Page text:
- Lifestyle

White people tell us what it’s actually like to be accused of being racist

Being accused of racism can feel like the worst thing in the world. For many, it feels like a huge attack, as though you’re being accused of being an awful person.

But good, well-meaning people can still do racist things and hold racist views.

We have now got to a point where being called a racist is seen as worse, by some, than the actual racism itself.

When Dawn Butler accused Prime Minister Boris Johnson of racism on a BBC politics show recently, she was told the very accusation of racism was ‘offensive’.

Naga Munchetty expressed that Donald Trump’s ‘go home’ statements were racist, she was initially reprimanded.

It’s an effective way of weaponising white fragility to shut down vital conversations about race and prevent people of colour from calling out racism where they see it.

However, there can be consequences for white people who are accused of racism.

The BBC fired Danny Baker for racist tweets after the birth of the newest royal baby, Archie.

There was uproar about the decision from some pockets of society, and many tried to paint Baker as the victim, but ultimately, he did lose his job.

But these swift, concrete responses to accusations of racism seem few and far between. More frequently, it feels as though people in the public eye who are accused of racism are allowed to get away with it.

Boris Johnson being accused of racism for likening Muslim women to ‘letterboxes’ didn’t stop him from rising to the most powerful position in the country.

But, even when these systematic consequences are absent, being accused of racism may be the catalyst somebody needs to address their own behaviour and unconscious biases.

We asked white people how it actually feels to be accused of racism, and how it changed how they act.

Paris says: ‘When I first became a vegan in 2015, I believed in and posted about the Holocaust and slavery comparisons to animal agriculture, but two friends called me out on it and explained how racist and anti-Semitic it was to compare marginalised groups to animals.

‘I was very embarrassed at first but I realised that they were right and it’s not okay and is very very harmful, and from then on I began to correct others when they did the same!

‘I was very defensive at first but my friends were very persistent. It wasn’t alienating that they persisted, it just meant that it paid off. We’re closer because of it.’

Kate says her reaction to being called racist lost her a friend. Perhaps if she acted differently, nothing would have changed, she says.

‘In 2016 there had been another incident of violence against black people,’ she explained.

‘I was taking a week off Facebook to recharge. A black friend I was just starting to get to know, accused me of flaunting my privilege in being able to disconnect in a very painful moment. I couldn’t see the connection and I got very defensive. It cost me that friendship and I’m sorry I put that person through that.’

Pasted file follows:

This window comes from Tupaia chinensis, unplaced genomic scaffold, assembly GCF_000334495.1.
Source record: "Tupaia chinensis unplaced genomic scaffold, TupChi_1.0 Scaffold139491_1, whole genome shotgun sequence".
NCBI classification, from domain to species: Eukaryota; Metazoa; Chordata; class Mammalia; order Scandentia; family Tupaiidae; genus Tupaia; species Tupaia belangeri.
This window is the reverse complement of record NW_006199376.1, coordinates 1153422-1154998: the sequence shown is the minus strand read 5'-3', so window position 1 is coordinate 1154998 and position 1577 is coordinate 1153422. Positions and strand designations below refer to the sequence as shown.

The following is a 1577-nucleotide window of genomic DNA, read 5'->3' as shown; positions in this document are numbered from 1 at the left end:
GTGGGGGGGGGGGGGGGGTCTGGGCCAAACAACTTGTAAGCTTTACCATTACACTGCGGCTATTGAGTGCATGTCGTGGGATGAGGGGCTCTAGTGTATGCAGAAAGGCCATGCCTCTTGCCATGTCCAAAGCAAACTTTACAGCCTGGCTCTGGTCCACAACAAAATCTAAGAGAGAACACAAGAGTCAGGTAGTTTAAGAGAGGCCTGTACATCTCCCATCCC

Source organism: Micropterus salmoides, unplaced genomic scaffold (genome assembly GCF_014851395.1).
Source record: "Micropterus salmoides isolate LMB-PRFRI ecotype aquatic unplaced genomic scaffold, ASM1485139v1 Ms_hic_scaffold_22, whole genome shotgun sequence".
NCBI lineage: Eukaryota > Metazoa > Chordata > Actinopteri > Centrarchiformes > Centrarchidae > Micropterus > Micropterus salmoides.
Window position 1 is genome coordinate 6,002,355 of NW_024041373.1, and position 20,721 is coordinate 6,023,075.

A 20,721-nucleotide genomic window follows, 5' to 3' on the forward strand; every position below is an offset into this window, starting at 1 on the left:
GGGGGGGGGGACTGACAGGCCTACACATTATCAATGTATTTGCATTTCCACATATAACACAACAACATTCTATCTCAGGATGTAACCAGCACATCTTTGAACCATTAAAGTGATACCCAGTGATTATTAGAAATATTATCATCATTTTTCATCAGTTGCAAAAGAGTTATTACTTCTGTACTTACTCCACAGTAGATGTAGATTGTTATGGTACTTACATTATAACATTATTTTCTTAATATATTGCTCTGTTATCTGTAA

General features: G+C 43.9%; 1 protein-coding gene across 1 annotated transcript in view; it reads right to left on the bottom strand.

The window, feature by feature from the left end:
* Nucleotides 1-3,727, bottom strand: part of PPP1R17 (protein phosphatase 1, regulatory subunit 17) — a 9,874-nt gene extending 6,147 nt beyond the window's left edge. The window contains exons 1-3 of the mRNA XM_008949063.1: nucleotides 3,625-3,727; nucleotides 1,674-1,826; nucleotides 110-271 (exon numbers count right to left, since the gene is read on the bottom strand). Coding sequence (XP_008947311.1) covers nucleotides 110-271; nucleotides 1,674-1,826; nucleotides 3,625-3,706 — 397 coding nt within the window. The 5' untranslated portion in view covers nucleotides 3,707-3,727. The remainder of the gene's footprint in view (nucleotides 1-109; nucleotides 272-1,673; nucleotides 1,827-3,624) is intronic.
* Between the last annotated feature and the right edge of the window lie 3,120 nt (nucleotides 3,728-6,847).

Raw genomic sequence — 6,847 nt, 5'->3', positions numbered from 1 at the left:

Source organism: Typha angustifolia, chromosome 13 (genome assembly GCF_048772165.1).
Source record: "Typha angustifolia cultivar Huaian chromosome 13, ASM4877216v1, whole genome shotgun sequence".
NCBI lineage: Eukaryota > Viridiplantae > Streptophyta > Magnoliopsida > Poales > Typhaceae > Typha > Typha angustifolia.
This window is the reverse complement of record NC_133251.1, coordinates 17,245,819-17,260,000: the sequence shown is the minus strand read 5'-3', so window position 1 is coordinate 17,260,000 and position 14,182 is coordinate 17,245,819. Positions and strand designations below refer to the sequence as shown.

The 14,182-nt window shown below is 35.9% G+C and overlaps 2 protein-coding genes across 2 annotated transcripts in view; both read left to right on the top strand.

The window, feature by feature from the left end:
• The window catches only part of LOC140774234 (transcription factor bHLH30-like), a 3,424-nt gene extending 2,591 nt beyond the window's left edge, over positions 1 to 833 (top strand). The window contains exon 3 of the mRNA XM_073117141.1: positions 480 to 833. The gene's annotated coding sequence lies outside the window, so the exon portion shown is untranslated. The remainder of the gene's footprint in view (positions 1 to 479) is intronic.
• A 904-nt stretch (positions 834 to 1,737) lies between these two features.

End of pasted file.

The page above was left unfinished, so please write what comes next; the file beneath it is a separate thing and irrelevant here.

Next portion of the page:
She said that moment made her realise she shouldn’t contradict someone with lived experiences and it was the beginning of getting over her fear of being called racist.

‘I had to resist the strong urge to check in with our mutual black friend to be absolved.’

Kate also adds that she was getting messages from white people saying she was in the right. But she knows her group of friends now wouldn’t give her the same blind validation.

‘I’ve got people around me who would say “take the call out you’ve got this and you can own it”.’

As for the friendship, Kate said: ‘I think if we had known each other longer there might have been more opportunity for repair.’

For Chris, the catalyst for change occurred in a club. While he was partying with friends, a black man came over to approach a female friend.

Chris made the decision to reject the black man on behalf of his friend but he realised his body language said a lot more than his words.

‘Race was immediately and explicitly the issue,’ said Chris.

‘He felt like as a black man he’d encountered racial hostility from my body language, not from anything I said. He said to me “Oh when the black man moves away from your woman you can relax…it’s people like you!”.

‘”People like you” clearly meaning racist people, I think he also meant people who have no idea how racist they are.

‘It was obviously an interaction about race beyond dancefloor rejection, and I kept trying to unpick it afterwards to understand that dimension. I realised that because I never have old ladies being racist to me, or people crossing the road away from me at night, that what from my perspective was just dancefloor rejection was a moment of racial hostility and othering for him.’

When Chris realised he had been blind to racial dimensions, he decided to check himself. He had protested at the time, telling his girlfriend that the black man was playing ‘the race card’.

But Chris spent the week thinking about the experience.

‘I was just deflecting from my discomfort from causing racial pain to someone,’ he explains. ‘It was a real wake up call to be alive to nuance.

‘Now I try to be proactive in bringing a truly open and warm atmosphere to racialised interactions.’

Paris, Kate and Chris, like many white allies, may well have never thought about how they were contributing to racism.

But opening themselves up to the realities of people who don’t have the privilege of switching off from race, enriched their lives.

In the same way a man might be encouraged to redress his gendered beliefs, we should encourage those who uphold racism to self-introspect.

Only in this way can we have more frank and constructive conversations on race.

*Names have been changed.

About yoolheeko

Read All Posts By yoolheeko